Described in his publicity materials as “the British violinist,” as if he were the only one, Daniel Hope is at least the most versatile British violinist of the early twenty-first century. An advocate of contemporary music, he has also performed Beethoven and Schumann with the period-instrument ensemble Concerto Köln, recorded music inspired by Indian classical composer-performer Ravi Shankar, and partnered with actor Klaus Maria Brandauer in conceptual projects involving music and the spoken word.
Hope’s father, poet and novelist Christopher Hope was persecuted in South Africa for his anti-government views, so the family fled to England when Daniel was six months old. His mother, Eleanor, got a job as secretary to Yehudi Menuhin. Daniel became a playmate of Menuhin’s grandchildren, and although the old master was not a significant figure in the boy’s life, he did inspire Daniel to take up the violin under the supervision of neighbour Sheila Nelson, one of England’s top violin teachers to children. Hope went on to study with several Russian instructors at the Royal College of Music, then travelled to Hamburg to study from 1992 to 1998 with another Russian, Zakhar Bron. He also took degrees from the Royal Academy of Music in London.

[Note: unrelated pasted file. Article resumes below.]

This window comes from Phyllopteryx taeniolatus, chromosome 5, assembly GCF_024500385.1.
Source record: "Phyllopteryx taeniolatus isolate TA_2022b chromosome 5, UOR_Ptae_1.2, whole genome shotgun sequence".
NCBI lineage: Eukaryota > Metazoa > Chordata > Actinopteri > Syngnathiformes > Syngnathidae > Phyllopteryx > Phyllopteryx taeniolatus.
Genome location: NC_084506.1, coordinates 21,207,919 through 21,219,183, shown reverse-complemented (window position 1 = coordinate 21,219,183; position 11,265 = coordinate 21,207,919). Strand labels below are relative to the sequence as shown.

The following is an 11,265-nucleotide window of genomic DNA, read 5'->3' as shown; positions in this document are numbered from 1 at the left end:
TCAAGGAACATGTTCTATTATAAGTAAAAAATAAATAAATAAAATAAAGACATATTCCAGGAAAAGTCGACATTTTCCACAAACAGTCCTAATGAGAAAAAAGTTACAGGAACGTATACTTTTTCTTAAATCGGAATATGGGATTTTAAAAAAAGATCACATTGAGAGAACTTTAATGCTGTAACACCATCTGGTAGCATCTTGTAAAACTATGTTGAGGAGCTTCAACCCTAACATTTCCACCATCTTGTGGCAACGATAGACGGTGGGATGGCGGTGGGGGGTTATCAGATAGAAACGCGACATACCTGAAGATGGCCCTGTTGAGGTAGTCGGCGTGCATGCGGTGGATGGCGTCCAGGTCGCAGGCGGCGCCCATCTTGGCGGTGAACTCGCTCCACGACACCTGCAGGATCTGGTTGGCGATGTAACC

As a student in Hamburg, Hope developed a friendship with composer Alfred Schnittke (in 2003 he was entrusted with the premiere of the composer’s recently discovered violin sonata from 1955), and would soon devote himself largely though never exclusively to the music of Schnittke and other living composers. He has commissioned works from the likes of Jan Müller-Wieland, Huw Watkins, and Roxanna Panufnik.
Hope’s career began to take off in his mid-twenties, and in 2002 he was recruited on one week’s notice to perform on tour with the Beaux Arts Trio. Almost immediately he was accepted as a permanent member of the ensemble and worked to spice up the group’s fairly conservative repertoire with commissioned works by such composers as György Kurtág and Mark-Anthony Turnage to celebrate the trio’s 50th anniversary.
Hope continued to perform and record as a soloist; in 2004 he won three major awards for his recording of the Berg (in its original version) and Britten concertos. He also serves as associate artistic director of the eclectic Savannah (Georgia) Music Festival, and since 2010 as Artistic Partner at Festspiele Mecklenburg-Vorpommern. In 2004 he married double bassist Annika Pigorsch, a player in the Radio Symphony Orchestra in Amsterdam, the city where Hope has made his home base. Hope has also written three books, as of 2011, about his life and about music, and has hosted radio and television programs about music. He should not be confused with Daniel Hope, an American composer, born in 1972 in Baltimore, MD.
Words: James Reel